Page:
In 1997, George F. Kennan, the foremost American diplomat of the twentieth century, wrote that “expanding NATO would be the most fateful error of American policy in the entire post-cold-war era.” (New York Times, 2/5/97) And yet, despite solemn assurances to Gorbachev and Yeltsin, NATO did just that.

“Why,” many Americans are heard to complain, “don’t the Russians trust us?” The reasons are obvious and part of the historical record. Yet few will pause to listen to a reply.

2. Historical Ignorance. Survey after survey tells the same story: most Americans are appallingly ignorant of world history – and of Russian history in particular. For example, American are very concerned about Ukraine. Yet in a recent poll, only one in six could locate Ukraine on a world map.  When asked to name the decisive battles of World War II, you will likely hear Americans say first of all, “Normandy,” and then “Okinawa.” Mention Stalingrad, Kursk or Sevastopol and you will likely be greeted with a blank stare. Even some allegedly educated Americans persist in the belief that Russia is a cultural backwater, notwithstanding its enduring contributions to the arts, literature and science. (See my “Russia, An Appreciation”).

So how many Americans today are aware of the violated agreement not to expand NATO beyond the border of a unified Germany? How many are aware that about 25 million ethnic Russians now reside in the fourteen former Soviet republics outside Russia, often under hostile regimes? How many know that Kiev, the capital of Ukraine, is the historical birthplace of Russian culture? Regrettably, not many.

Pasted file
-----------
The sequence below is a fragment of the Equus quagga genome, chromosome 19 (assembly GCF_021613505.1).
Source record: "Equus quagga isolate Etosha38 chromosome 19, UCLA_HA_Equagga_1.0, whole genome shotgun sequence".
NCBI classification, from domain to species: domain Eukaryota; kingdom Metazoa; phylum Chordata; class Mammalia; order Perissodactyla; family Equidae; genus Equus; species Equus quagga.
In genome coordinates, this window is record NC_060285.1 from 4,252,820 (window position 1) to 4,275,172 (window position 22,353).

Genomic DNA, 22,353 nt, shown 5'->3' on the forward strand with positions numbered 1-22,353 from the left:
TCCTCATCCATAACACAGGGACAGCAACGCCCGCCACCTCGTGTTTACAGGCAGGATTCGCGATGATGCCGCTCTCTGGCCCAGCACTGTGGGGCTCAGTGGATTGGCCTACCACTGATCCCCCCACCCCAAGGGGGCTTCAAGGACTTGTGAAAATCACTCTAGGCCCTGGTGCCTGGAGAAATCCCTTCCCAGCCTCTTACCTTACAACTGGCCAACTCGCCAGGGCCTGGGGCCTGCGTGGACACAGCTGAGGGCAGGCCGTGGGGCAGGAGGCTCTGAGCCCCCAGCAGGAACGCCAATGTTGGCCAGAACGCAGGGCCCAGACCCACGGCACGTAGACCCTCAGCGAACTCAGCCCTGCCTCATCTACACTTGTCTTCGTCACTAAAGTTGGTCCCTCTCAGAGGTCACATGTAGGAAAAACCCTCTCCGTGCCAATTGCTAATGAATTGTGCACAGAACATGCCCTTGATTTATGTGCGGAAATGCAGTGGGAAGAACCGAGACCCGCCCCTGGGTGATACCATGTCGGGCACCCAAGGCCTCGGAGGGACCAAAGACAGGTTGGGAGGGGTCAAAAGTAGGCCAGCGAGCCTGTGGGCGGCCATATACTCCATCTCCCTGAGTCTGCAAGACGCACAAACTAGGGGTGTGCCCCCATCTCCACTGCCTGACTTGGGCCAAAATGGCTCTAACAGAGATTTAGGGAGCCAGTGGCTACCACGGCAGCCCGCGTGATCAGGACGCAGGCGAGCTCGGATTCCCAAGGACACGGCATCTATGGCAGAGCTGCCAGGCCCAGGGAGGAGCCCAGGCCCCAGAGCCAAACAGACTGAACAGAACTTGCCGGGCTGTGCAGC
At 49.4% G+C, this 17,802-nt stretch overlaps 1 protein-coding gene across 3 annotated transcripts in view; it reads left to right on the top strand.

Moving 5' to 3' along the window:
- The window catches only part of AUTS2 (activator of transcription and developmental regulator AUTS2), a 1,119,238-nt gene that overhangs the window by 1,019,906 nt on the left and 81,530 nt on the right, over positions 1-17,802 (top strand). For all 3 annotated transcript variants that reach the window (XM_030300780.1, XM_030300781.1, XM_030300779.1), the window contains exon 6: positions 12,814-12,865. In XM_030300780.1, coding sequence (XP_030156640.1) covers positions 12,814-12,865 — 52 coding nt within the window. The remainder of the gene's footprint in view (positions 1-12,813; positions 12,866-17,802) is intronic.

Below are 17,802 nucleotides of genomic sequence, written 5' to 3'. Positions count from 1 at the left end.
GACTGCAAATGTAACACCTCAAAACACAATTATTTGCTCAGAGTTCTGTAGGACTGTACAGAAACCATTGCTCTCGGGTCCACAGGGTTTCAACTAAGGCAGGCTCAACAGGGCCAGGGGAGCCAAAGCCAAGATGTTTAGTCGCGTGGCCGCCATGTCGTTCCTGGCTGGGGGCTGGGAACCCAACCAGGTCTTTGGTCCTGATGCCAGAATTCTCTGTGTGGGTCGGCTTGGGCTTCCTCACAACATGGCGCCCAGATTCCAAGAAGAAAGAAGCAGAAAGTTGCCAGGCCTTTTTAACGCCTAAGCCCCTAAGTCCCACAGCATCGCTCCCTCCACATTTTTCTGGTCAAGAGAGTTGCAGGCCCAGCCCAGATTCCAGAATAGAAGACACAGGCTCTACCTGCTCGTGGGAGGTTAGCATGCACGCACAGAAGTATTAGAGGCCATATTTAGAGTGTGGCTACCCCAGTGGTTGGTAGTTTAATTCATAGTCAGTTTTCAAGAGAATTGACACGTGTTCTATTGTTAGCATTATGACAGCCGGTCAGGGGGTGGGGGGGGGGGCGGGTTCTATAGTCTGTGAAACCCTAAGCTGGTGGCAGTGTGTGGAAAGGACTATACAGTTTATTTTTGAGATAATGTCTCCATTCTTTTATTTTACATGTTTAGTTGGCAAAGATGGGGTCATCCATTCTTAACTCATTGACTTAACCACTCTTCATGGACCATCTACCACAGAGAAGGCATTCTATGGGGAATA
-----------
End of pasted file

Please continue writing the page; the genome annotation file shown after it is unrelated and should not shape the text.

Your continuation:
3. Americans lack a “mirror image” perspective – a capacity to appreciate what it is like to walk a mile in another’s shoes.

At the Nuremberg war-crimes trials, the U.S. Army assigned Dr. Gustav Gilbert, a psychologist fluent in German, to interview the Nazi defendants. What moral flaws, the Army asked, allowed these criminals to do what they did? Dr. Gilbert concluded that the fundamental flaw was “an absence of empathy” a failure to recognize the basic humanity of their victims, and to perceive the world as their victims see it.

“Absence of Empathy” is not only a moral failing, it is also fatally impractical. “Knowing the mind of your opponent” is essential to success in warfare, in games and sports, and in international diplomacy. A chess player incapable of “getting into the mind” of his opponent, will surely lose.

I submit that much of the conflict between our nations is due to an inability, deliberate or otherwise, to study and understand the mind of the opponent – to know, from our side, what it’s like “to think like a Russian.”

And so, in the American media and among our politicians there is a widespread failure to acknowledge that Russians are people very much like us, who respond to threats and insults very much as we do. Instead, our policies seem to assume that Russians and Americans are of different species.